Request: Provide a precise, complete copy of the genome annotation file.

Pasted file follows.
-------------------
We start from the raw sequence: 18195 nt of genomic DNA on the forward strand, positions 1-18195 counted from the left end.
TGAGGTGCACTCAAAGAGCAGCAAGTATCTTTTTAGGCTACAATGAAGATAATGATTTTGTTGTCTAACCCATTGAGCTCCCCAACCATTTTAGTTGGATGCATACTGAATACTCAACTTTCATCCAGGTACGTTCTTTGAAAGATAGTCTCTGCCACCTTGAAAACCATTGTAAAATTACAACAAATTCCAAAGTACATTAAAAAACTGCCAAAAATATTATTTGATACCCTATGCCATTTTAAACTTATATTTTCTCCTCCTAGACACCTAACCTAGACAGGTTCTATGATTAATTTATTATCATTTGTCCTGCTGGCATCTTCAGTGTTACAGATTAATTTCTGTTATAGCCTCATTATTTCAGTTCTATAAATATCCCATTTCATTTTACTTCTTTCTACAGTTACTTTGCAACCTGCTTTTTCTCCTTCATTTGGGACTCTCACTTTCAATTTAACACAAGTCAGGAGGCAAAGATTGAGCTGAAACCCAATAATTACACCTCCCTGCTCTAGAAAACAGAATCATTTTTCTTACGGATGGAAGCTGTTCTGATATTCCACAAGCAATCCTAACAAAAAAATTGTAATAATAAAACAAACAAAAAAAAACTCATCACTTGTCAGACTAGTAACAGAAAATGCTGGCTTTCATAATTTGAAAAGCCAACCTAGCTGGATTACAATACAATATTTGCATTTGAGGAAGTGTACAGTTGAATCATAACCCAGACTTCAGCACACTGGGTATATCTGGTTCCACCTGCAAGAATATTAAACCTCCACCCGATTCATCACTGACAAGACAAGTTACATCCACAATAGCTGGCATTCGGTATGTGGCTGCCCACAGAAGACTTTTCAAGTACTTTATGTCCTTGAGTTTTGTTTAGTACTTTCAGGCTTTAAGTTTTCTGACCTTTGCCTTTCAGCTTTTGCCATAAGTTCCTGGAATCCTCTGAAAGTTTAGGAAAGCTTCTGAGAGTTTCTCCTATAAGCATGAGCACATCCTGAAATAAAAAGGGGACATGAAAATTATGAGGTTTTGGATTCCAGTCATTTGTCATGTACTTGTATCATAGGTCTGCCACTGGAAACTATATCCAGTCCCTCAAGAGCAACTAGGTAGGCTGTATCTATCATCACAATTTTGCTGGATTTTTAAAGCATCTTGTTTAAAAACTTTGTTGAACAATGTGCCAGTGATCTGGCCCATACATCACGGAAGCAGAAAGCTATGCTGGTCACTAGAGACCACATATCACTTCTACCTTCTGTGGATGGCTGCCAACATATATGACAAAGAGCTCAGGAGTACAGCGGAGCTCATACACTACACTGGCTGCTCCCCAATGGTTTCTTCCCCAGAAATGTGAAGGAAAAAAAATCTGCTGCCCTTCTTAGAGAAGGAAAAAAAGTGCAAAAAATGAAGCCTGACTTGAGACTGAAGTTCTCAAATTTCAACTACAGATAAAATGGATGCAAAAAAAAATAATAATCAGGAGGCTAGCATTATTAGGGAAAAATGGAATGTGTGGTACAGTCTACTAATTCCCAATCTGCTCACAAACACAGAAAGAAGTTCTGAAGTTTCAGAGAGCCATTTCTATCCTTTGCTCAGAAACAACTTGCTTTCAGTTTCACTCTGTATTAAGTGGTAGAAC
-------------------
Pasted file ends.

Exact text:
We start from the raw sequence: 18195 nt of genomic DNA on the forward strand, positions 1-18195 counted from the left end.
TGAGGTGCACTCAAAGAGCAGCAAGTATCTTTTTAGGCTACAATGAAGATAATGATTTTGTTGTCTAACCCATTGAGCTCCCCAACCATTTTAGTTGGATGCATACTGAATACTCAACTTTCATCCAGGTACGTTCTTTGAAAGATAGTCTCTGCCACCTTGAAAACCATTGTAAAATTACAACAAATTCCAAAGTACATTAAAAAACTGCCAAAAATATTATTTGATACCCTATGCCATTTTAAACTTATATTTTCTCCTCCTAGACACCTAACCTAGACAGGTTCTATGATTAATTTATTATCATTTGTCCTGCTGGCATCTTCAGTGTTACAGATTAATTTCTGTTATAGCCTCATTATTTCAGTTCTATAAATATCCCATTTCATTTTACTTCTTTCTACAGTTACTTTGCAACCTGCTTTTTCTCCTTCATTTGGGACTCTCACTTTCAATTTAACACAAGTCAGGAGGCAAAGATTGAGCTGAAACCCAATAATTACACCTCCCTGCTCTAGAAAACAGAATCATTTTTCTTACGGATGGAAGCTGTTCTGATATTCCACAAGCAATCCTAACAAAAAAATTGTAATAATAAAACAAACAAAAAAAAACTCATCACTTGTCAGACTAGTAACAGAAAATGCTGGCTTTCATAATTTGAAAAGCCAACCTAGCTGGATTACAATACAATATTTGCATTTGAGGAAGTGTACAGTTGAATCATAACCCAGACTTCAGCACACTGGGTATATCTGGTTCCACCTGCAAGAATATTAAACCTCCACCCGATTCATCACTGACAAGACAAGTTACATCCACAATAGCTGGCATTCGGTATGTGGCTGCCCACAGAAGACTTTTCAAGTACTTTATGTCCTTGAGTTTTGTTTAGTACTTTCAGGCTTTAAGTTTTCTGACCTTTGCCTTTCAGCTTTTGCCATAAGTTCCTGGAATCCTCTGAAAGTTTAGGAAAGCTTCTGAGAGTTTCTCCTATAAGCATGAGCACATCCTGAAATAAAAAGGGGACATGAAAATTATGAGGTTTTGGATTCCAGTCATTTGTCATGTACTTGTATCATAGGTCTGCCACTGGAAACTATATCCAGTCCCTCAAGAGCAACTAGGTAGGCTGTATCTATCATCACAATTTTGCTGGATTTTTAAAGCATCTTGTTTAAAAACTTTGTTGAACAATGTGCCAGTGATCTGGCCCATACATCACGGAAGCAGAAAGCTATGCTGGTCACTAGAGACCACATATCACTTCTACCTTCTGTGGATGGCTGCCAACATATATGACAAAGAGCTCAGGAGTACAGCGGAGCTCATACACTACACTGGCTGCTCCCCAATGGTTTCTTCCCCAGAAATGTGAAGGAAAAAAAATCTGCTGCCCTTCTTAGAGAAGGAAAAAAAGTGCAAAAAATGAAGCCTGACTTGAGACTGAAGTTCTCAAATTTCAACTACAGATAAAATGGATGCAAAAAAAAATAATAATCAGGAGGCTAGCATTATTAGGGAAAAATGGAATGTGTGGTACAGTCTACTAATTCCCAATCTGCTCACAAACACAGAAAGAAGTTCTGAAGTTTCAGAGAGCCATTTCTATCCTTTGCTCAGAAACAACTTGCTTTCAGTTTCACTCTGTATTAAGTGGTAGAAC